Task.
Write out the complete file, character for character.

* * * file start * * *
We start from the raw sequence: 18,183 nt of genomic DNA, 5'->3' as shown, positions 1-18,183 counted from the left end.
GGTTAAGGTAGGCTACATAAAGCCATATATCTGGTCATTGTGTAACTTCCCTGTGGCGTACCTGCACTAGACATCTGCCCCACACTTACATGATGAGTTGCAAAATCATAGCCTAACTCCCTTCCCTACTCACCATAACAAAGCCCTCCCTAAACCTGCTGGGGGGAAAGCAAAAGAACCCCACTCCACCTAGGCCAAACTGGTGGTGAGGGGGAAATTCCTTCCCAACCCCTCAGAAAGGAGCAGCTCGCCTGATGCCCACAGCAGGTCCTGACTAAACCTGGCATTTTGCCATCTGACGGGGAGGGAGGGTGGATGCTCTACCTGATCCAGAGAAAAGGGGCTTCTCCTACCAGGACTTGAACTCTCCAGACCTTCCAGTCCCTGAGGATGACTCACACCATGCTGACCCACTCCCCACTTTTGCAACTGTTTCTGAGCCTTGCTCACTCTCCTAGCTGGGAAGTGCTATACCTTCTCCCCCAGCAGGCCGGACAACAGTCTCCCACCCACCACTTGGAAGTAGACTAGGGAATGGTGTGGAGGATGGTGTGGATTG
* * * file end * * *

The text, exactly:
We start from the raw sequence: 18,183 nt of genomic DNA, 5'->3' as shown, positions 1-18,183 counted from the left end.
GGTTAAGGTAGGCTACATAAAGCCATATATCTGGTCATTGTGTAACTTCCCTGTGGCGTACCTGCACTAGACATCTGCCCCACACTTACATGATGAGTTGCAAAATCATAGCCTAACTCCCTTCCCTACTCACCATAACAAAGCCCTCCCTAAACCTGCTGGGGGGAAAGCAAAAGAACCCCACTCCACCTAGGCCAAACTGGTGGTGAGGGGGAAATTCCTTCCCAACCCCTCAGAAAGGAGCAGCTCGCCTGATGCCCACAGCAGGTCCTGACTAAACCTGGCATTTTGCCATCTGACGGGGAGGGAGGGTGGATGCTCTACCTGATCCAGAGAAAAGGGGCTTCTCCTACCAGGACTTGAACTCTCCAGACCTTCCAGTCCCTGAGGATGACTCACACCATGCTGACCCACTCCCCACTTTTGCAACTGTTTCTGAGCCTTGCTCACTCTCCTAGCTGGGAAGTGCTATACCTTCTCCCCCAGCAGGCCGGACAACAGTCTCCCACCCACCACTTGGAAGTAGACTAGGGAATGGTGTGGAGGATGGTGTGGATTG